By Prof Lois Bibbings, Professor of Law, Gender and History (University of Bristol Law School).*
A hundred years ago general military conscription was introduced into Britain. The Military Service Acts of 1916 meant that men aged between 18 and 41 were deemed to have enlisted and decisions as to what happened to them were now in the hands of the state. However, in a controversial and seemingly contradictory move, the Act allowed men to be exempted from military service on the grounds that they had a conscientious objection to the undertaking of combatant service. These conscientious objectors (COs) deserve to be commemorated – and that is precisely what a series of events around the country are seeking to do.
Although no exact figures exist, Cyril Pearce, the brains behind the marvellous Pearce Register of British World War One Conscientious Objectors, estimates that there were 20,000 COs – a very small number as compared to the around 5 million men who joined the military, most of whom were conscripts. Objectors were a diverse group. Their widely varying perspectives on the Act and their consciences led them to take very different courses. What is clear though is that they displayed remarkable conviction and courage, both as individuals and collectively.
The ranks of objectors included Quakers, Anarchists, Jews, Seventh Day Adventists, Socialists, Christadelphians, Methodists, Atheists, Plymouth Brethren, Agnostics, Anglicans, Socialist Christians, Bolsheviks, Buddhists, Tolstoyans, Spiritualists, Muggletonians, Jehovah Witnesses and Anglo-Israelites, as well as those with more ‘freelance’ beliefs. There were those who embraced pacifism, those who were quite happy to fight in a class war but would not bear arms against their fellow workers and those who refused to take part in any battle save the final conflict foretold in the Book of Revelation. There were men who would take no direction from the state, and those who only objected to killing with their own hands, so were willing to work in munitions production or to undertake a non-combatant role in the military.
These men sometimes braved social ostracism, with communities and families rejecting them. They were portrayed as having willfully adopted a pariah status by mainstream patriotic propaganda. In terms of gender, their masculinity was called into question and they were branded as cowards. Moreover, COs came to be viewed by some as a ‘suspect community’, now a widely accepted term in the context of responses to terrorism, meaning that they were perceived as dangerous – possibly they were plotting revolution or maybe they were working for the Kaiser.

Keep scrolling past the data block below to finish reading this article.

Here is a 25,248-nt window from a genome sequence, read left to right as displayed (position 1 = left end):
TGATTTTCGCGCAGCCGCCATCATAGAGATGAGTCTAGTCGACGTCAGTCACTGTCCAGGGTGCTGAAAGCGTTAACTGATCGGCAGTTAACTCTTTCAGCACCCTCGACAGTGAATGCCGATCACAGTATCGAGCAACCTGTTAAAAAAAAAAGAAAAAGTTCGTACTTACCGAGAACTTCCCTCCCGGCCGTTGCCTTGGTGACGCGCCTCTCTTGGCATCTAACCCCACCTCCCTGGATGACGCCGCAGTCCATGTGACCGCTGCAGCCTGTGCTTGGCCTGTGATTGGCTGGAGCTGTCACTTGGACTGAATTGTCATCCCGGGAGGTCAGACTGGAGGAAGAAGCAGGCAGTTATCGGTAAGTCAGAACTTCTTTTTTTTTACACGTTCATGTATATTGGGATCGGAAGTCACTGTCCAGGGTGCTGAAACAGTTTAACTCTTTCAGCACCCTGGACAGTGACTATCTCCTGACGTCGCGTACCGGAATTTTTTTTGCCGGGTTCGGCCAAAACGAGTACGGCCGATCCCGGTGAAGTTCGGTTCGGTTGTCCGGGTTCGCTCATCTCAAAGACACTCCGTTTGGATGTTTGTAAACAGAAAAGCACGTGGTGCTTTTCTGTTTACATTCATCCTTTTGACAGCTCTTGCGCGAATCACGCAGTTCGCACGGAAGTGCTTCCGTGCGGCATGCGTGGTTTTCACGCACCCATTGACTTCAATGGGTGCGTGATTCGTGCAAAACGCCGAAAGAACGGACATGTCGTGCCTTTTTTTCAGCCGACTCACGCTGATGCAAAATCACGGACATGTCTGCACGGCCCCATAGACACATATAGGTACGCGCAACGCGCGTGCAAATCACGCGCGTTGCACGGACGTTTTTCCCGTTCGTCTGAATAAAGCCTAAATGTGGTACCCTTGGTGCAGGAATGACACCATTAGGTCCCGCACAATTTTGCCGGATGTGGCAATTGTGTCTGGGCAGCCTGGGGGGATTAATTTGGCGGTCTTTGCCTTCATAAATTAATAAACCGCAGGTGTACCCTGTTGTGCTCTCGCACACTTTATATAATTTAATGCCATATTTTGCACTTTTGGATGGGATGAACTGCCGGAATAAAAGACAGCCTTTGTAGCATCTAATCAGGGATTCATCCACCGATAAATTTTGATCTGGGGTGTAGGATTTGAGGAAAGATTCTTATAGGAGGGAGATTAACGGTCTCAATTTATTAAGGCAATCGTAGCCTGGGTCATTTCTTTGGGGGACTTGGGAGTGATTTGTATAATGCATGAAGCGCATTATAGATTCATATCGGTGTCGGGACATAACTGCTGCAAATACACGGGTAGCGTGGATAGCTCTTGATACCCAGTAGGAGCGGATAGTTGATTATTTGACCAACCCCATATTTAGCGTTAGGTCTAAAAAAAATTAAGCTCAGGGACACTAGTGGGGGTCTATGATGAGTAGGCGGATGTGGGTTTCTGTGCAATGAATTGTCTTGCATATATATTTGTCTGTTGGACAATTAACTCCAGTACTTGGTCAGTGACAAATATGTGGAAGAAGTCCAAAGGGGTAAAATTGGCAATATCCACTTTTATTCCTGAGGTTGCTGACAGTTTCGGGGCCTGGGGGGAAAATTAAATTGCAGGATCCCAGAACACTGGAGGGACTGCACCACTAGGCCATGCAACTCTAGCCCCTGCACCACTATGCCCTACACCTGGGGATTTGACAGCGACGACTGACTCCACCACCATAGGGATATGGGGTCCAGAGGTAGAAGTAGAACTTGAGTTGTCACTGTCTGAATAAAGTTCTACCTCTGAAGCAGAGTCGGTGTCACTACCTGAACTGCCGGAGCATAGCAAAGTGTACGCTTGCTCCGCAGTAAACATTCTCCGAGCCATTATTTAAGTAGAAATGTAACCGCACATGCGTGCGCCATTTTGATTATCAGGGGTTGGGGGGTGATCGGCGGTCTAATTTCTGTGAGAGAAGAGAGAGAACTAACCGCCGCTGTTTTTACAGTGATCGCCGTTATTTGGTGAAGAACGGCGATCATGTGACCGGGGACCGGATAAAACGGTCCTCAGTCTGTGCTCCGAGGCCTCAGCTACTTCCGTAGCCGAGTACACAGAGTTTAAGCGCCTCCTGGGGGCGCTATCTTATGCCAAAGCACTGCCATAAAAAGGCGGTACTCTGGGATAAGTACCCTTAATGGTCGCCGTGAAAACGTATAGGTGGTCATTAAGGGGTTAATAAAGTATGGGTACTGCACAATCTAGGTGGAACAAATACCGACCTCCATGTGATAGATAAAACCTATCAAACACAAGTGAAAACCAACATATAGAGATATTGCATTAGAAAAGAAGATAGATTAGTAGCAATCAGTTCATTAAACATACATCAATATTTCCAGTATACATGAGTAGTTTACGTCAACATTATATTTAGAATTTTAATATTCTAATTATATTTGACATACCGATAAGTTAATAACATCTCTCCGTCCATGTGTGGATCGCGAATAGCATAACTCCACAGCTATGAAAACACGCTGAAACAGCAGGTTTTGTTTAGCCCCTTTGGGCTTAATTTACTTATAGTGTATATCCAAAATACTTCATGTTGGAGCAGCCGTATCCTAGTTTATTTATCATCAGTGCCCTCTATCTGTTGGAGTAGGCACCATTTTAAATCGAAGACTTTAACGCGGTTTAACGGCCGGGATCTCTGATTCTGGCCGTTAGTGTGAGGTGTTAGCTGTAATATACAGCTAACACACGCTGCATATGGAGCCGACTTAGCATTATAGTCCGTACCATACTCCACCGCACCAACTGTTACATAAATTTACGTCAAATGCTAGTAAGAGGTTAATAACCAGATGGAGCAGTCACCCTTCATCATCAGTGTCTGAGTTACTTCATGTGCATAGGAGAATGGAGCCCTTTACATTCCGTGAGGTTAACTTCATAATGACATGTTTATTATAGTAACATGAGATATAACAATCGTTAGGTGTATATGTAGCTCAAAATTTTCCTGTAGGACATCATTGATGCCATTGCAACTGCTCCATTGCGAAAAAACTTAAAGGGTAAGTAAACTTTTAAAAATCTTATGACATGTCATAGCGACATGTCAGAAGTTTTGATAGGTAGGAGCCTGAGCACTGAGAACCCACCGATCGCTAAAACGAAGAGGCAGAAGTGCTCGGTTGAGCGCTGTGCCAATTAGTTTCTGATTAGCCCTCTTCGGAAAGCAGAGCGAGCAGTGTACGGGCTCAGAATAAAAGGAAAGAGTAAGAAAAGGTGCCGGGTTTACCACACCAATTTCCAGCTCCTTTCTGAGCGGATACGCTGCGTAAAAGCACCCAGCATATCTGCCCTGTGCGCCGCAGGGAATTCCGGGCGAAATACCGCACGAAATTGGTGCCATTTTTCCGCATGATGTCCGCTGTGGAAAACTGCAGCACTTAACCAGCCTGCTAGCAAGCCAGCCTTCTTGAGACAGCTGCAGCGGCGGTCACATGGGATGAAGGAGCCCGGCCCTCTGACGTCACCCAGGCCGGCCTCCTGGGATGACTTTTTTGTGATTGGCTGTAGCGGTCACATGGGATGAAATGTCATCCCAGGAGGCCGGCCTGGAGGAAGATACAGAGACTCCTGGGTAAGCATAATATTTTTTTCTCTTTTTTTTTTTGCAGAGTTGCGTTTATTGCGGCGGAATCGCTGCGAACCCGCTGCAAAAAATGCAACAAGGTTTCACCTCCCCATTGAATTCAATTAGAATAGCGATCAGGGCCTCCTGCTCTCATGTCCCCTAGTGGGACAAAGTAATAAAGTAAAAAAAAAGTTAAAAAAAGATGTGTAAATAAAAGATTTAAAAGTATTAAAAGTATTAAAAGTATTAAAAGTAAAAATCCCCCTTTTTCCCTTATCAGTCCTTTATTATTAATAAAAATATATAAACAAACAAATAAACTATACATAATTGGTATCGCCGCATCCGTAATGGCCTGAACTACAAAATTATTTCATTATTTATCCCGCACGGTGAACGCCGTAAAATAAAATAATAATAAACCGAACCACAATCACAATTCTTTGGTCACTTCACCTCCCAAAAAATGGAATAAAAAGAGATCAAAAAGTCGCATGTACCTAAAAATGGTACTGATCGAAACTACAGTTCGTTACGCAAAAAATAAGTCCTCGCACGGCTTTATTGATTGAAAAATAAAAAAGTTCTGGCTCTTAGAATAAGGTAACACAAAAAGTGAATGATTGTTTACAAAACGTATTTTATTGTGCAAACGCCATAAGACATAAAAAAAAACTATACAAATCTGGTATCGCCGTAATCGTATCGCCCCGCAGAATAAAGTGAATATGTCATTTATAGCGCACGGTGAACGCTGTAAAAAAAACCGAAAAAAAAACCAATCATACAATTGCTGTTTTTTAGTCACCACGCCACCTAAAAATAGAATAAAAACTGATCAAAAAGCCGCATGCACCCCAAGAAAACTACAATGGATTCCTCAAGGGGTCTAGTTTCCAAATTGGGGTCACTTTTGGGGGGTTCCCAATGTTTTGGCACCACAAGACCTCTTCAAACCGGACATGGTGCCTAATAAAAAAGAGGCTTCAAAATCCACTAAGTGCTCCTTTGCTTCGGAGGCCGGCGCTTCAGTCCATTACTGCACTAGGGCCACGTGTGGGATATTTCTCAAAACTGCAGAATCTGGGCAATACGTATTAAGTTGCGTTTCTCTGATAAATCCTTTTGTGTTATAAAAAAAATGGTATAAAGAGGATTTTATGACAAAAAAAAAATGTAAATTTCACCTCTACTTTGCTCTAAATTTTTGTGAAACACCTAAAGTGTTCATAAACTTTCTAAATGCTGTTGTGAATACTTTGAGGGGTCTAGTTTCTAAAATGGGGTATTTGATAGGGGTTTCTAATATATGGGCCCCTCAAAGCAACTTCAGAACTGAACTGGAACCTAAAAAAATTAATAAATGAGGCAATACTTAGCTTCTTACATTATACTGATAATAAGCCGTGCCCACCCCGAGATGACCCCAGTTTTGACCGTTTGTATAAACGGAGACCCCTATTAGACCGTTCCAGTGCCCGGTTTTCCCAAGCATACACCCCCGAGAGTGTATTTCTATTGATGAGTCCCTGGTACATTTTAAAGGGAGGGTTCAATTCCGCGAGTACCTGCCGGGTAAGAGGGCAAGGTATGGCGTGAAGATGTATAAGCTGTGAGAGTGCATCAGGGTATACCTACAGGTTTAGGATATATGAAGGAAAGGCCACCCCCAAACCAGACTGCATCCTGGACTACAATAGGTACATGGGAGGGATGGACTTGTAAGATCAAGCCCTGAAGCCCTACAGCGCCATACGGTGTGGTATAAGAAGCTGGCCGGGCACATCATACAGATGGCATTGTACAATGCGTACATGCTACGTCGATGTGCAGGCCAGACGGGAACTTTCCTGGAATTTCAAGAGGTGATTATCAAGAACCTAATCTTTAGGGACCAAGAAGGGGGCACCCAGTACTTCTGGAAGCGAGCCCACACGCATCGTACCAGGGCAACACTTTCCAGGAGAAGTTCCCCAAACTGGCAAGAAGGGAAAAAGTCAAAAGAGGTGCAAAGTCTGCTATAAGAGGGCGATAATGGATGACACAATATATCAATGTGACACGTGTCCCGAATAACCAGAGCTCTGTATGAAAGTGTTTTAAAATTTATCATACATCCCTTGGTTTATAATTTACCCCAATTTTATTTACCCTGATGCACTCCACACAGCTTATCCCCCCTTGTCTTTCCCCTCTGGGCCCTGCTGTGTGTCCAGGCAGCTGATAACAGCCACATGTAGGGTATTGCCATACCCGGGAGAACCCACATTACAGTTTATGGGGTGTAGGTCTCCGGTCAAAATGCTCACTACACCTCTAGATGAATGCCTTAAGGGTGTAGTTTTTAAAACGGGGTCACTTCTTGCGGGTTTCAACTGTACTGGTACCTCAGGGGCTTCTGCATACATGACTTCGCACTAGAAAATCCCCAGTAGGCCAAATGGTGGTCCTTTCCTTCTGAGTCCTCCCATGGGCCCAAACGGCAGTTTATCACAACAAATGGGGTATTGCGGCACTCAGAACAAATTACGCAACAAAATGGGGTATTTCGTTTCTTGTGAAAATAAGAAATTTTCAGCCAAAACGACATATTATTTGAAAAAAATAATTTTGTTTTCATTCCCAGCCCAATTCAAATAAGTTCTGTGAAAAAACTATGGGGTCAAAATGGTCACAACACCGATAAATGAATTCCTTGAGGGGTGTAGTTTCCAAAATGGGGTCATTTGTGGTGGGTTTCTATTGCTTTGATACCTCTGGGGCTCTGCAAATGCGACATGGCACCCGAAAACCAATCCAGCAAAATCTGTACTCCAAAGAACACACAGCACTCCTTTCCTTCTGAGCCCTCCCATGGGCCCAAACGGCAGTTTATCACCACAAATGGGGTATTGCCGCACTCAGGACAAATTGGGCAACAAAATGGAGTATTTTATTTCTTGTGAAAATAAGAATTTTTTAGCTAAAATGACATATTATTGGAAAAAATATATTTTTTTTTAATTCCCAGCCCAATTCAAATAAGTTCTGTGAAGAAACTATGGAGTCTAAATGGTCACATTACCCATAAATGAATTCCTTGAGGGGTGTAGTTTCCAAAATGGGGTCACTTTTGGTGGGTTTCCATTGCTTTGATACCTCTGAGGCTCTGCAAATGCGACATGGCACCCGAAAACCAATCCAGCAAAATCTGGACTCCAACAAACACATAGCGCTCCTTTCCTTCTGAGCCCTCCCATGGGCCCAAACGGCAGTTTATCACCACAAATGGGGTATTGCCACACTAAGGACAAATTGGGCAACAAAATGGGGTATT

COs suffered at the hands of the tribunals tasked with judging their consciences and deciding what, if any, exemption to grant (although there were also objectors whose consciences led them to refuse to apply for exemption). Indeed, certain of these bodies became notorious for the standard of (in)justice applicants could expect to face if they dared attempt to evade the military – with insults and a refusal to hear a case by no means uncommon. Where a tribunal did hear an application the outcome was often unsatisfactory for the objector involved. Many found that a decision to place them in a non-combatant role in the military failed to satisfy their consciences. Others rejected the offer of alternative service in the form of civilian work of national importance (in the factories or fields, for example) on the grounds that they could not accept any state direction or because such labour would free up another man for the military. Some found their case rejected out of hand with tribunal members refusing to implement the Military Service Act’s ‘conscience clause’.
For those who rejected the tribunal’s decision or whose consciences were unrecognised, their path led into the military (although some evaded this temporarily or permanently by going underground or fleeing to Ireland or America). Once handed over, refusal to obey orders on conscience grounds could lead to attempts to break individuals to military discipline and then to court-martial and military detention. At Atwick Camp near Hull, John Gray was frogmarched, punched, stripped naked and, with a rope tied around his waist, he was pushed into a pond and dragged out again – this was repeated eight or nine times. At South Sea Camp, Cleethorpes, James Brightmore was kept in solitary confinement in a waterlogged pit measuring five or ten feet deep and three feet in diameter. Robert Forrester faced torture at the hands of the military too: in Wandsworth Detention Barracks, where he was dragged, kicked, choked, his head repeatedly banged on the concrete floor. Perhaps most famously the Army sent around 50 COs to France. There, as they were ‘under active service conditions’, they faced the prospect of execution should they continue to disobey orders. Some of their number were indeed sentenced to death but thankfully in all cases this was commuted to a term of incarceration. Despite all this suffering and threat to life, these men continued to follow their consciences.